Welcome to Just Old Flies

Welcome to 'just old flies,' a section of methods and flies that used-to-be. These flies were tied with the only materials available. Long before the advent of 'modern' tying materials, they were created and improved upon at a far slower pace than todays modern counterparts; limited by materials available and the tiers imagination.

Once long gone, there existed a 'fraternity' of anglers who felt an obligation to use only the 'standard' patterns of the day. We hope to bring a bit of nostalgia to these pages and to you. And sometimes what you find here will not always be about fishing. Perhaps you will enjoy them. Perhaps you will fish the flies. Perhaps?

Bunyan Bug

Bunyan Bug

Compiled By Deanna Birkholm
Photo by Ronn Lucas, Sr., from his personal collection.

Many of those who lived in the Rocky Mountain states are familar at least with the name Bunyan Bug, 'tho most had not actually seen one until the "movie," A River Runs Through It hit the movie theaters.

Like many urban ledgends, there is some truth to at least parts of all of them. The fly supposedly was suggested by Norman Maclean (who wrote the book) and created by Norman Edward Lee Means, both men of Missoula, Montana. Or it could have been vise-versa. At any rate most will agree the Bunyan Bug was designed to imitate the Salmon Fly, a very popular hatch. Bigger was better.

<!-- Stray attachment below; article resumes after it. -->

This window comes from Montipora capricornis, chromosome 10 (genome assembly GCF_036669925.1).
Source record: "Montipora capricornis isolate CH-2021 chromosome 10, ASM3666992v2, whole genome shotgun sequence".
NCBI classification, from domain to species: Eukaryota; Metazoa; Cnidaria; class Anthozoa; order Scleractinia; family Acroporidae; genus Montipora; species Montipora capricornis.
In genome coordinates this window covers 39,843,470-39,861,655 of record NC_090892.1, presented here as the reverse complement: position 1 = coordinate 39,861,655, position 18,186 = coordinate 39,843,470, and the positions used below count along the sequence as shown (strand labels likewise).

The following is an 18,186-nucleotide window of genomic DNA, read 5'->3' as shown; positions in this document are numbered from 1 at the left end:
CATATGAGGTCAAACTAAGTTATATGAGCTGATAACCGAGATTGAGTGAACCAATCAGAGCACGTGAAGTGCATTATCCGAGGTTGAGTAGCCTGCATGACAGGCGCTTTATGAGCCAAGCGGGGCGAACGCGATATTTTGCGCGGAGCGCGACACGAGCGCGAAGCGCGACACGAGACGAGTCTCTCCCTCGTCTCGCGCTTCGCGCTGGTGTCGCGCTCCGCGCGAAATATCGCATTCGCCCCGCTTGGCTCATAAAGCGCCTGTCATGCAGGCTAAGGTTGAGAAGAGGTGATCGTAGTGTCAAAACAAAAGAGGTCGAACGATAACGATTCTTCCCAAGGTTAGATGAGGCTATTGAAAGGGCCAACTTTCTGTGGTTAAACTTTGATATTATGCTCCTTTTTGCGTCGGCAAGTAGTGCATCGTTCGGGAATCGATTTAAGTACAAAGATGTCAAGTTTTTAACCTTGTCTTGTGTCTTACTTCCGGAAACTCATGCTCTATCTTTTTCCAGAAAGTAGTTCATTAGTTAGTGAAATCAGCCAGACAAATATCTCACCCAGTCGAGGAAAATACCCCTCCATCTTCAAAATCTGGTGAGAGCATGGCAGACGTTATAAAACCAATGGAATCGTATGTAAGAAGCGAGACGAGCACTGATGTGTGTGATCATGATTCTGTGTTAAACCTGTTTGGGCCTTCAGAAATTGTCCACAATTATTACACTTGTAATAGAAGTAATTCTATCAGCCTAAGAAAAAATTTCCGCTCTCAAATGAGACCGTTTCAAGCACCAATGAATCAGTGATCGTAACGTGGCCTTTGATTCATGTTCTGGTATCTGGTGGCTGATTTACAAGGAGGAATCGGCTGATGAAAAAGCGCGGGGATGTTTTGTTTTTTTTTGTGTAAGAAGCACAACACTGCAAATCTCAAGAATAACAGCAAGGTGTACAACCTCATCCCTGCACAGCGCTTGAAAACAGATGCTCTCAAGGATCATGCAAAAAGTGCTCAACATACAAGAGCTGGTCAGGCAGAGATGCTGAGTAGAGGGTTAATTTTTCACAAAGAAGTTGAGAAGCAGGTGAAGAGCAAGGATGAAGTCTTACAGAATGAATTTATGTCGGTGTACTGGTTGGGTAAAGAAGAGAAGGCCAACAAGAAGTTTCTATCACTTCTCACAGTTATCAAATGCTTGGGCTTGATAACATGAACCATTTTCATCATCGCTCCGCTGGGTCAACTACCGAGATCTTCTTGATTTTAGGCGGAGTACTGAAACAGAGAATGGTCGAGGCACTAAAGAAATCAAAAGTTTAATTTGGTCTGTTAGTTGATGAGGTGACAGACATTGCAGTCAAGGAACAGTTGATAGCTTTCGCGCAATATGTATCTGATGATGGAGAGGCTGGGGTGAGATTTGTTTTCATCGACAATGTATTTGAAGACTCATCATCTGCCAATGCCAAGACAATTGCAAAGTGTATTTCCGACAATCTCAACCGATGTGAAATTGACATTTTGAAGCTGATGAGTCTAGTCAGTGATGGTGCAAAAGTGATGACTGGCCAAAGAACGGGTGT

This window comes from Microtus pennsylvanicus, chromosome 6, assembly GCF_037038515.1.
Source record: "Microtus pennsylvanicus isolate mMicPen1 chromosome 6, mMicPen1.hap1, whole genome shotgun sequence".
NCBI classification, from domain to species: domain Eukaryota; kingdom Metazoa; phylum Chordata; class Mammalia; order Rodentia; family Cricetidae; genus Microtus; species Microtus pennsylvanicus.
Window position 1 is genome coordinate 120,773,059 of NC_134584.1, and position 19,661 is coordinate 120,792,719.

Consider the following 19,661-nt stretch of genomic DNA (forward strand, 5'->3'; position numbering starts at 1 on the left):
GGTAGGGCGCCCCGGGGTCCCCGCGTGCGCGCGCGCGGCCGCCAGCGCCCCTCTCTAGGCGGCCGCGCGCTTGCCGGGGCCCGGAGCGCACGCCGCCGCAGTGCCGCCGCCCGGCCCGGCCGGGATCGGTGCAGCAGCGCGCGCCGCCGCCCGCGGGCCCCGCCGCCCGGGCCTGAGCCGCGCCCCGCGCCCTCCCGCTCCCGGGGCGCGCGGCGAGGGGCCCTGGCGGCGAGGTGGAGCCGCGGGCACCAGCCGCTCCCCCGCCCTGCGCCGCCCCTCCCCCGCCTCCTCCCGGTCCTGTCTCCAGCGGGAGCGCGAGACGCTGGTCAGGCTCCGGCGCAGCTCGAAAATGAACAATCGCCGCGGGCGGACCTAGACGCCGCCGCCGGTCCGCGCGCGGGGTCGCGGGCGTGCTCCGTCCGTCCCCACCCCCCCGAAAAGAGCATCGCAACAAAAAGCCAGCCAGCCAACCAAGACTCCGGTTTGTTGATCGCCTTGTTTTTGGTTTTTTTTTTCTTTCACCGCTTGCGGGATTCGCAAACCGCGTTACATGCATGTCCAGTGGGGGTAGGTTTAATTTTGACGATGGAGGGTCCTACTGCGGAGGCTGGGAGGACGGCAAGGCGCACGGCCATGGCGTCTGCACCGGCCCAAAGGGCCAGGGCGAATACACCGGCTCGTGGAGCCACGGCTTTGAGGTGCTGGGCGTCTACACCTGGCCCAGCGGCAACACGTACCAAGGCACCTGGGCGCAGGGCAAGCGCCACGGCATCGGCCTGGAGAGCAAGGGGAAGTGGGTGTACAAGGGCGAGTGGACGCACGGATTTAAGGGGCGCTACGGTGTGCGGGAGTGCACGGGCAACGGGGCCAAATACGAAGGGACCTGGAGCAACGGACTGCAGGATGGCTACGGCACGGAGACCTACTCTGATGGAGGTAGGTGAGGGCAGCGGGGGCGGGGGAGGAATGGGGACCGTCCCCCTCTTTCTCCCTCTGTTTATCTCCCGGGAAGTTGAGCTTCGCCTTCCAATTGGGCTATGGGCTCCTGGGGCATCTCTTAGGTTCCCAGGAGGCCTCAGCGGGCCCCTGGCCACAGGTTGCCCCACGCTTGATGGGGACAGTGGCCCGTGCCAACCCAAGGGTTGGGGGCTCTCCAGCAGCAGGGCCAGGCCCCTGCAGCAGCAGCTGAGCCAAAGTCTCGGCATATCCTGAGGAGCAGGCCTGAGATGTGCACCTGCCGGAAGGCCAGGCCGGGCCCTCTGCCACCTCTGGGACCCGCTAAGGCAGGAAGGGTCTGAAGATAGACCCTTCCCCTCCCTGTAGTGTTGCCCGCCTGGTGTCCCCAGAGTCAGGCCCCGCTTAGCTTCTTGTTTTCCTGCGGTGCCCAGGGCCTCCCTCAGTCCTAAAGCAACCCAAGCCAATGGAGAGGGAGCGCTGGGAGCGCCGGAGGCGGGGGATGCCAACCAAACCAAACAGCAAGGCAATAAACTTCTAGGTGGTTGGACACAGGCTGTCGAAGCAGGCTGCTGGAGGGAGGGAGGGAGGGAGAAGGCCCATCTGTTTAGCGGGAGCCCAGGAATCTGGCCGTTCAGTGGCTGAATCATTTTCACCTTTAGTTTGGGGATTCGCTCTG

The first Bunyan Bugs appeared in about 1929, and were all hand painted. Later, production models were made with a decal (fine tissue) which was lacquered in place making the paper disappear, leaving just the image.

According to George Grant in his book Montana Trout Flies, the materials are as follow:

"Hook: Size 4, heavy-wire, shank length about 1 1/4", also made with size 2 hook.

Cork Body: Just about same length as hook shank. Generally round but slightly flattened on both sides and bottom.

Color: Stained or painted deep orange. Segmented markings can be applied with permanent ink pens both top and bottom. Use black or dark brown ink.

Wings: Hair from horse mane, blonde or light sandy, inserted into front end of body so that wings will lie flat and spent.

Tying note: Body with wings cemented in slit, should be slit (not very deep) lengthwise and placed on top of hook so that almost all of the cork body is on top.

A strong tying thread, attached to the hook shank prior to positioning the cork body, will now be wound firmly at segment marking to firmly seat the body on the shank.

Use of strong adhesives in seating both wings and body will assist in keeping all parts in proper position.

Tying thread should be fastened off ahead of the wings with a whip finish. Coat entire body with clear varnish."

In a Fly Tyer article, (vol. 5, issue 2, August 1982, page 36 written by Bob Newell), it was mentioned that other patterns were also available, grasshopper, stonefly, drakes, horse fly, bubble bee, ants and caddis, a total of 15 different patterns.

Start saving your wine corks...ought to work just fine. ~ DLB

Credits: The quoted text from Montana Trout Flies, by George Grant.

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